1847 - U.S. postage stamps issued
The Post Office Department issued its first postage stamps on July 1, 1847. Previously, letters were taken to a Post Office, where the postmaster would note the postage in the upper right corner. The postage rate was based on the number of sheets in the letter and the distance it would travel. Postage could be paid in advance by the writer, collected from the addressee on delivery, or paid partially in advance and partially upon delivery.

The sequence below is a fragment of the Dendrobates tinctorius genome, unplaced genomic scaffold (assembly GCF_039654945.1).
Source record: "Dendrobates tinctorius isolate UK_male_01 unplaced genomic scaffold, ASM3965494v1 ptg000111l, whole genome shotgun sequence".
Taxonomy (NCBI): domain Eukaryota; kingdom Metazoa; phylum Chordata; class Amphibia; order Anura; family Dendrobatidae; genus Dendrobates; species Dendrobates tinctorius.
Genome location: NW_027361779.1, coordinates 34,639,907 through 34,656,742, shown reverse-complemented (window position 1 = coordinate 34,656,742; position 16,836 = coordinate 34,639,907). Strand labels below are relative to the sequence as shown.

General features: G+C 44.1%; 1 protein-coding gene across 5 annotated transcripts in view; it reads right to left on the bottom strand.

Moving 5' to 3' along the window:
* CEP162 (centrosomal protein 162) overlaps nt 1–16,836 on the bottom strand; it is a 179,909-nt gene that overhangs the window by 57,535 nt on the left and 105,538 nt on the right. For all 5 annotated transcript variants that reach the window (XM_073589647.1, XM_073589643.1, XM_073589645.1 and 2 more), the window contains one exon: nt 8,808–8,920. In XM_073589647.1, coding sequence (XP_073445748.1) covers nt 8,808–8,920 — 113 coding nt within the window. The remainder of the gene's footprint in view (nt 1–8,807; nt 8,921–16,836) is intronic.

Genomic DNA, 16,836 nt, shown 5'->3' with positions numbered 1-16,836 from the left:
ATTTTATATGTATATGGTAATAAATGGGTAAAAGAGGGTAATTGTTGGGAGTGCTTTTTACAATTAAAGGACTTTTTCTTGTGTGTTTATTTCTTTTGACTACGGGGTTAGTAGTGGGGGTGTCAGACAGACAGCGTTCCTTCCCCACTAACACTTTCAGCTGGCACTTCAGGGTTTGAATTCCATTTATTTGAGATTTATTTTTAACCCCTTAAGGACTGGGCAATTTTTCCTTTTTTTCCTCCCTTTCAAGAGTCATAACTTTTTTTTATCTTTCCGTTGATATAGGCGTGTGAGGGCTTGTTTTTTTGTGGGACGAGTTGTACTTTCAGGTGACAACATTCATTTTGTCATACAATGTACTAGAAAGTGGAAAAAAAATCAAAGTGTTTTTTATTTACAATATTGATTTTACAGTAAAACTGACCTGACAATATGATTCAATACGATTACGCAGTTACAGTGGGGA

On March 3, 1847, Congress authorized United States postage stamps. The first general issue postage stamps went on sale in New York City, July 1, 1847. One, priced at five cents, depicted Benjamin Franklin. The other, a ten-cent stamp, pictured George Washington. Clerks used scissors to cut the stamps from pregummed, nonperforated sheets. Only Franklin and Washington appeared on stamps until 1856, when a five-cent stamp honoring Thomas Jefferson was issued. A two-cent Andrew Jackson stamp was added in 1863. George Washington has appeared on more U.S. postage stamps than any other person.